Ask the Chicken Philosopher
by Olivia DeLane
I am an Arapawa Island goat and my doe and I are having trouble conceiving. We have tried on our own for 3 years and are now considering a visit to a place like the Swiss Village Foundation to be able to have kids. We are wondering if fertility clinics are actually able to help us or if we should just adopt instead. What do you think?
This is a very serious issue you’re talking about, so let’s run some numbers to see how concerned you should be.
Let’s say a healthy couple trying to have a kid has a 10% chance per month of conceiving. (I am making this number up, but it is about the rate for a mid-30s human female.) So, at the end of one month, 10% of couples will have conceived and 90% will keep trying. At the end of two months, 19% of all healthy couples will be pregnant and at the end of three months, 27% will be pregnant, and so on.
Let’s also assume that 2% of all couples have a fertility problem – without medical help, they will not conceive a child. (Again, this number is for demonstration purposes only.)
Your question is effectively: If a couple tries unsuccessfully for 3 years (36 months) before going to a fertility clinic, what is the chance that they genuinely have a fertility problem?
Some arithmetic should help here: If my numbers are reasonable, for every 10,000 couples, 200 will have a genuine fertility problem and 9800 will not.
Of those 9800 who do not have a problem, 980 will get pregnant the first month (since 10% will get pregnant each month). Of the 8820 who remain, 882 will get pregnant the second month, and so on. Over the course of 36 months, 99.747% of the healthy couples should have had one pregnancy. But that means that 0.253% of healthy couples will not have conceived simply by flipping ‘tails’ 36 times in a row by chance.
That means 221 healthy couples will walk in the door of the clinic along with the 200 who genuinely have a problem. I have made a diagram that helps explain the math.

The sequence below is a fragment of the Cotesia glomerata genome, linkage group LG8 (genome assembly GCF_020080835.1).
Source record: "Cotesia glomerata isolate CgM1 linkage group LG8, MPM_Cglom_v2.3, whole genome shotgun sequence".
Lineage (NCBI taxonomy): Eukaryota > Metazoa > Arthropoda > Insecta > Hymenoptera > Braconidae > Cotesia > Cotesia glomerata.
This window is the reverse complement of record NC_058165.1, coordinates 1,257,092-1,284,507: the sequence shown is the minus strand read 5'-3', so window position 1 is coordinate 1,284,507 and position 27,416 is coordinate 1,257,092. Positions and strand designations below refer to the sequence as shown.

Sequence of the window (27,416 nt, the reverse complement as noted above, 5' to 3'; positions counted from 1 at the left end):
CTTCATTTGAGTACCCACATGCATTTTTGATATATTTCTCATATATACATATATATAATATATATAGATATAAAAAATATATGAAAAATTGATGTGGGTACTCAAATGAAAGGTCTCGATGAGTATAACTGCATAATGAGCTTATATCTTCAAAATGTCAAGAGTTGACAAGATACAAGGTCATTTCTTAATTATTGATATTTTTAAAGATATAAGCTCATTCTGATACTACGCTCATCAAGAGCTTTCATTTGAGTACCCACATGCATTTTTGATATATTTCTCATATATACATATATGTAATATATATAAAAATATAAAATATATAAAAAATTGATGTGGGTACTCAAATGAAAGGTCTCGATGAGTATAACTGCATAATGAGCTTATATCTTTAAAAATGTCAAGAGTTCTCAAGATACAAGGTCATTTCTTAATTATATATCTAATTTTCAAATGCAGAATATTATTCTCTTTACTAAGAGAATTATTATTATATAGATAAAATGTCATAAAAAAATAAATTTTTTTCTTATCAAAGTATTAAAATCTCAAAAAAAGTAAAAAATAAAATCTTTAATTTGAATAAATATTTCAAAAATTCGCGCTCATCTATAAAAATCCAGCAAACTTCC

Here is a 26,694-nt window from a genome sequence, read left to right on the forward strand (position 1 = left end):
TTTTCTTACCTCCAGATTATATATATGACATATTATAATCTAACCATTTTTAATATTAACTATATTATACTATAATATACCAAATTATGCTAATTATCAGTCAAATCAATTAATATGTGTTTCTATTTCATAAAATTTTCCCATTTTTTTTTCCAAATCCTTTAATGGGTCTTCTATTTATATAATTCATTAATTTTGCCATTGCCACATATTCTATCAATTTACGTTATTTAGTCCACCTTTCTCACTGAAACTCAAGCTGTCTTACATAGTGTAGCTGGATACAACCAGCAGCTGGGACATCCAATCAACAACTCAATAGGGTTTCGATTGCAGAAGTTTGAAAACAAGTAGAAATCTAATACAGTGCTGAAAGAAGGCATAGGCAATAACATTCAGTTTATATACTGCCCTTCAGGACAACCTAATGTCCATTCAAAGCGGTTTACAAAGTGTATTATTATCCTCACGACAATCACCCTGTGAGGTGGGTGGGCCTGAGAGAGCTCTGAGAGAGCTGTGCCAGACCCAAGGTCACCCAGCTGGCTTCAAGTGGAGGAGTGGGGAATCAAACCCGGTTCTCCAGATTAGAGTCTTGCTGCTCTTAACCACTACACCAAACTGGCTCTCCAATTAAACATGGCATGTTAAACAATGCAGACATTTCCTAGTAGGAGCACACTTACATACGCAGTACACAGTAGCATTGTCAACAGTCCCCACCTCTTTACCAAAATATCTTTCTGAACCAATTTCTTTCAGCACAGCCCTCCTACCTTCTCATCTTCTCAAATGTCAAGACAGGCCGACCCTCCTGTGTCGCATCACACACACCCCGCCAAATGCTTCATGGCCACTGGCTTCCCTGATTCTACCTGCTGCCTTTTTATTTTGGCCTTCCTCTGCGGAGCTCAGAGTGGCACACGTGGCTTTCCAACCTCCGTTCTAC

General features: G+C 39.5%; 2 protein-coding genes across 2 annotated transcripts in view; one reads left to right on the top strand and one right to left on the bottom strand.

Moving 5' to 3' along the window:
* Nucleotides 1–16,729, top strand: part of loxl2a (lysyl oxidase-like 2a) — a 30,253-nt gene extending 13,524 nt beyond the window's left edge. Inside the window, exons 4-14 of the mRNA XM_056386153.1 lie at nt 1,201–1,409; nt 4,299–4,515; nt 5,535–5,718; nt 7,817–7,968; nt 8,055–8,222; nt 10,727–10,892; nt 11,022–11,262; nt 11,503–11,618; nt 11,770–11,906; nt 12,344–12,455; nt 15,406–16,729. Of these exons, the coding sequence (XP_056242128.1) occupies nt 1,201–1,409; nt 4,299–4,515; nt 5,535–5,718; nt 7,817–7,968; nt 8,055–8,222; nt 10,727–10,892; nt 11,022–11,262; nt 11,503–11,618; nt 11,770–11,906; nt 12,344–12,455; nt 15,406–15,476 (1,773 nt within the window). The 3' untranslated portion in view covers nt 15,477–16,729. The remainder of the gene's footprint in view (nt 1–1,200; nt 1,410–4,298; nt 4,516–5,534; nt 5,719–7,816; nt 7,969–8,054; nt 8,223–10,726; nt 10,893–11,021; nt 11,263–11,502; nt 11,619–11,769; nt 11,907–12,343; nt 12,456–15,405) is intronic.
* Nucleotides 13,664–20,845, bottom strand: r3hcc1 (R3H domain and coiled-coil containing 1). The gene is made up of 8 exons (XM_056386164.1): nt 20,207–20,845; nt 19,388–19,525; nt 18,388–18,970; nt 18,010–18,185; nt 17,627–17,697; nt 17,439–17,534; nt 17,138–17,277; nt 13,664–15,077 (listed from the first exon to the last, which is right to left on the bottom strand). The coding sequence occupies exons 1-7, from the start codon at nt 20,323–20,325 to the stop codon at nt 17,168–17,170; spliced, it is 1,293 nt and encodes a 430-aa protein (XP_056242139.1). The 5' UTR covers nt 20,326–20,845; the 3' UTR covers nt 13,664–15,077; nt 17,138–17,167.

So, that means that (for the numbers I have picked), more than half of the couples seeking treatment will not need medical assistance at all. If only 1% of couples have a genuine fertility problem, then only about 1/3rd of couples who go to the clinic will actually need help. The rest just need more time.
One would hope that professional fertility clinics would understand that many of the people coming in their doors might not have a problem at all. But this might not be the case. A very similar question was asked to oncologists (cancer doctors): If 2% of people have a certain kind of cancer and a cancer test is right 90% of the time, if your test says you have cancer, what is the chance you actually do have cancer?
75% of medical doctors did not answer this question correctly.
Olivia DeLane has a Master’s certificate in normative ethology from Gallus College, a non-accredited online institution. Her writings are for entertainment purposes only and should not be misconstrued as being for any other use. Her at-home exercise video ‘Strut Those Drumsticks!’ will soon be available at Amazon.com.